(Bloomberg) -- A master of British stock-picking has lost his touch.
Former Invesco Perpetual star Neil Woodford’s flagship fund has trailed the benchmark index since trumping peers in 2015, but now the Oxford-based investor’s main investment vehicle is in the red and his slump is deepening.
A biotech developer in which Woodford has a major stake, Prothena, lost almost two-thirds of its value Monday after the Dublin-based company scrapped its most promising drug. Then his 6.7 billion-pound ($9.3 billion) main fund dropped the most in almost three months, extending this year’s decline to more than 7 percent, one of the worst performances among competitors.
Woodford, a Warren Buffett devotee who prides himself on contrarian views like being bullish on Brexit’s impact on the British economy, was quick to reassure clients that their money remained in good hands.
“I am very confident that the stock market’s mood has changed,” Woodford, 58, said in a video posted on his firm’s website after Prothena’s plunge. “I think there’s good reason for that change because the economic fundamentals are beginning to evolve in a way that the market is now surprised by.”
The star manager became more confident about the outlook for the U.K. last year, saying investors have become far too pessimistic after the Brexit vote, and began pivoting the fund towards domestic-focused companies including Lloyds Banking Group Plc and homebuilders. A report by Capital Economics for the asset manager in November found that leaving the EU is unlikely to have a meaningful impact on the large proportion of the British economy that doesn’t participate in international trade. The U.K. economy registered its worst performance since the end of 2012 in the first quarter as bad weather hit retail sales and slowed building work.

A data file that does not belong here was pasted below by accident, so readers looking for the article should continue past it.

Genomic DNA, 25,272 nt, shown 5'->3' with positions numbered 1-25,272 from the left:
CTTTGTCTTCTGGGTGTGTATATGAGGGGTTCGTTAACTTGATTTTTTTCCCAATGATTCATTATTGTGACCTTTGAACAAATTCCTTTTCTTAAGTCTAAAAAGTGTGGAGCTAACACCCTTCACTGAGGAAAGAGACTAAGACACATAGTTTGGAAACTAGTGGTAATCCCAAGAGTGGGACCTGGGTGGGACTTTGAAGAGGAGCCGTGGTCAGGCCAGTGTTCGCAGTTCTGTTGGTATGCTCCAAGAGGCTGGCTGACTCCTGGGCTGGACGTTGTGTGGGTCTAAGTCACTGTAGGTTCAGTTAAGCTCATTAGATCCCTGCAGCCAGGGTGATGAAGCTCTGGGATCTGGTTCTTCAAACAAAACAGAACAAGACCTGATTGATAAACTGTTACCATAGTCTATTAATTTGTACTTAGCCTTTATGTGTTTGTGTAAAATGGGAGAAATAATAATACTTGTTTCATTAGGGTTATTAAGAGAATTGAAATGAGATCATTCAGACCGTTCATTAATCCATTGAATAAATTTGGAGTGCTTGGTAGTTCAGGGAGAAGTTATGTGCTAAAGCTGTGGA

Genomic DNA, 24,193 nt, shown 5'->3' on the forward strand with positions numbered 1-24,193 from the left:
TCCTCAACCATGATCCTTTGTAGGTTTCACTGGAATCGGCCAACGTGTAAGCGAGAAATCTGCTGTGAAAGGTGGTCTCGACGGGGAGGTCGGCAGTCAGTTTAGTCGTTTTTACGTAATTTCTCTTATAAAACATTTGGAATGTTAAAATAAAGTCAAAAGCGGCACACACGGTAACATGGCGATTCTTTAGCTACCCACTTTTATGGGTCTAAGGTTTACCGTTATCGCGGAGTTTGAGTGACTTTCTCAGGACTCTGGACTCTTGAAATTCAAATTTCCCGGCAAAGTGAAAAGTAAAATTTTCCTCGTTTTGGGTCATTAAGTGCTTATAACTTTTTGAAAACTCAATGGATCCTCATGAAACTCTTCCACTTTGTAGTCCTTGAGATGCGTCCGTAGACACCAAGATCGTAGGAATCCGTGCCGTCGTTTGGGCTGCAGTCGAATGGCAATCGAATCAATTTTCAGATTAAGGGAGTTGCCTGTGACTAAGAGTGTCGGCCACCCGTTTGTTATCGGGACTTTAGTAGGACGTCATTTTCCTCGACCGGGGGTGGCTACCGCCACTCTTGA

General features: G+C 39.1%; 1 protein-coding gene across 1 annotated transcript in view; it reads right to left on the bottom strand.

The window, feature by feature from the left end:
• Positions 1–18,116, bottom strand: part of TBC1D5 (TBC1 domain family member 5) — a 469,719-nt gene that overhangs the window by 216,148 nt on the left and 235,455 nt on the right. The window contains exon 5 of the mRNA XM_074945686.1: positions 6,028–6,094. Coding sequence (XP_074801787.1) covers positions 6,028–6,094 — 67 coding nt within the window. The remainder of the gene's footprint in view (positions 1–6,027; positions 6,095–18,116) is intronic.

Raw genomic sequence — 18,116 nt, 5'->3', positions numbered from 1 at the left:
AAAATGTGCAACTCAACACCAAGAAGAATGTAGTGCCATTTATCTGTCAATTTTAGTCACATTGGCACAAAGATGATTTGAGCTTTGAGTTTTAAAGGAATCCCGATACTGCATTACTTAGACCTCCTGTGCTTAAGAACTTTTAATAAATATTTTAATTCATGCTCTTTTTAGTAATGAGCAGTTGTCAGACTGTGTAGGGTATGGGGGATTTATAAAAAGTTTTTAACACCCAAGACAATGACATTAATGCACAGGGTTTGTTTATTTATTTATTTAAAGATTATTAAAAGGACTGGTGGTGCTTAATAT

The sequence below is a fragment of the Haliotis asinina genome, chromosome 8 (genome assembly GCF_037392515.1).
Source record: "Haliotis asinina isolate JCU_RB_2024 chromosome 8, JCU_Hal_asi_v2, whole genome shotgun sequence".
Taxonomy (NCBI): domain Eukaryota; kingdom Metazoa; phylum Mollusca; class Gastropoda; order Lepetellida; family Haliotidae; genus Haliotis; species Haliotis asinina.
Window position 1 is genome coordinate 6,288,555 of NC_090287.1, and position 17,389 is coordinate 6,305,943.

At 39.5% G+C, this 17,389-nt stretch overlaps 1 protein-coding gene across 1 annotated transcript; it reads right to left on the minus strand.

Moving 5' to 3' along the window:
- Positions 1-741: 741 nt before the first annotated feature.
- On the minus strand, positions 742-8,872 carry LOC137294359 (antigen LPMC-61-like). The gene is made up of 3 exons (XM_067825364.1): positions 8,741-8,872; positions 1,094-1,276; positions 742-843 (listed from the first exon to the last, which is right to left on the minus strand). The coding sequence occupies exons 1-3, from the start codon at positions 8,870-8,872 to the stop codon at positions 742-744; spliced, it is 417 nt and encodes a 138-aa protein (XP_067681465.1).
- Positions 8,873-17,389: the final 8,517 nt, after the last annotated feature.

In a quarter-century at Invesco, Woodford gained a reputation for prescience by correctly calling major swings in technology, tobacco and other stocks. But his performance over three years, a key industry metric, now ranks in just the second percentile among peers, according to data compiled by Bloomberg.
Shareholders of Woodford’s biggest fund would’ve been much better off if they’d just bet on the FTSE 100 index, a cheaper play that requires no special insight. A 100 pound gamble on the measure at the start of 2016 would’ve been worth about 130 pounds today, rather than a 4 pound loss.
With the world moving toward index investing and lower fees anyway, the losing streak is giving a client pool that was once among the most devoted in the industry fresh reason to bail. When he left Invesco to co-found Woodford Investment Management in 2014 he took 3.7 billion pounds with him—far more than Bill Gross was able to raise after he left Pimco for Janus that year.
The so-called value investor continued to attract cash into last year, when the LF Woodford Equity Income Fund’s assets peaked at more than 10 billion pounds. But losses and withdrawals have combined to shrink the fund by about a third since May 2017, after a slew of bad news for key holdings such as pharmaceutical giant AstraZeneca Plc, sub-prime lender Provident Financial Plc and Capita Plc, an outsourcing firm.